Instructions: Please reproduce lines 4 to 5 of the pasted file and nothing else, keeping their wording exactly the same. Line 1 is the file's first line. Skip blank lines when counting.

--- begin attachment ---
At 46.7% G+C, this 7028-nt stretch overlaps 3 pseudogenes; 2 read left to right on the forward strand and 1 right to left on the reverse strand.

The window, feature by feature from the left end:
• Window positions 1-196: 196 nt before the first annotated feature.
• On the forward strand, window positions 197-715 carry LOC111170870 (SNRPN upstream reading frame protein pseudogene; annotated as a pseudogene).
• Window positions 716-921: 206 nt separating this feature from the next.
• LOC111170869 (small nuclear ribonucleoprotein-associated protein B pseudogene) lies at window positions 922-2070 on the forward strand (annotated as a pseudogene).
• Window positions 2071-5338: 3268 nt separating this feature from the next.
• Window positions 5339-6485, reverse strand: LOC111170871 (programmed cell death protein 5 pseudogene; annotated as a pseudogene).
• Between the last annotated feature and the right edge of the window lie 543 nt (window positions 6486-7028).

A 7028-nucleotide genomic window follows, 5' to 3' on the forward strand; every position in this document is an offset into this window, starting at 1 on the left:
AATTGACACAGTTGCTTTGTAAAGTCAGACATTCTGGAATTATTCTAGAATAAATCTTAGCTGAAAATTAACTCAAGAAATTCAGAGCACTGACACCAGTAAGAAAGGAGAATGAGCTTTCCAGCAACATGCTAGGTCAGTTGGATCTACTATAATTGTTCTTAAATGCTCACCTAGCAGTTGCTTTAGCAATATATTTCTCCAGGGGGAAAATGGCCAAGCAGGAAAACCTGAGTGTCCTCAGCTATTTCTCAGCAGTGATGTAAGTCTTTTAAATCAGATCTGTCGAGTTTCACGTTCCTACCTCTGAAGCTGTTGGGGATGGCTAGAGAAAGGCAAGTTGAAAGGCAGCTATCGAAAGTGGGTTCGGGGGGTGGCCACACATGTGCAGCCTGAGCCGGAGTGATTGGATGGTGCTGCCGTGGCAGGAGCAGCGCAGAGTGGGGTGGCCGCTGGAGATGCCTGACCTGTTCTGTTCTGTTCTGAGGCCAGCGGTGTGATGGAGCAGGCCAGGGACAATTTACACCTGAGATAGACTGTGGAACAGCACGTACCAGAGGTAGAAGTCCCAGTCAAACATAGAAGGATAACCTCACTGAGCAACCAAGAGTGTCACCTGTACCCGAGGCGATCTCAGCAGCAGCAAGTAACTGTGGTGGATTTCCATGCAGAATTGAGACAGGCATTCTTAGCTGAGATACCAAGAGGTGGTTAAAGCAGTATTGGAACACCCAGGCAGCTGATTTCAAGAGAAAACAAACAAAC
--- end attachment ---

• On the forward strand, window positions 197-715 carry LOC111170870 (SNRPN upstream reading frame protein pseudogene; annotated as a pseudogene).
• Window positions 716-921: 206 nt separating this feature from the next.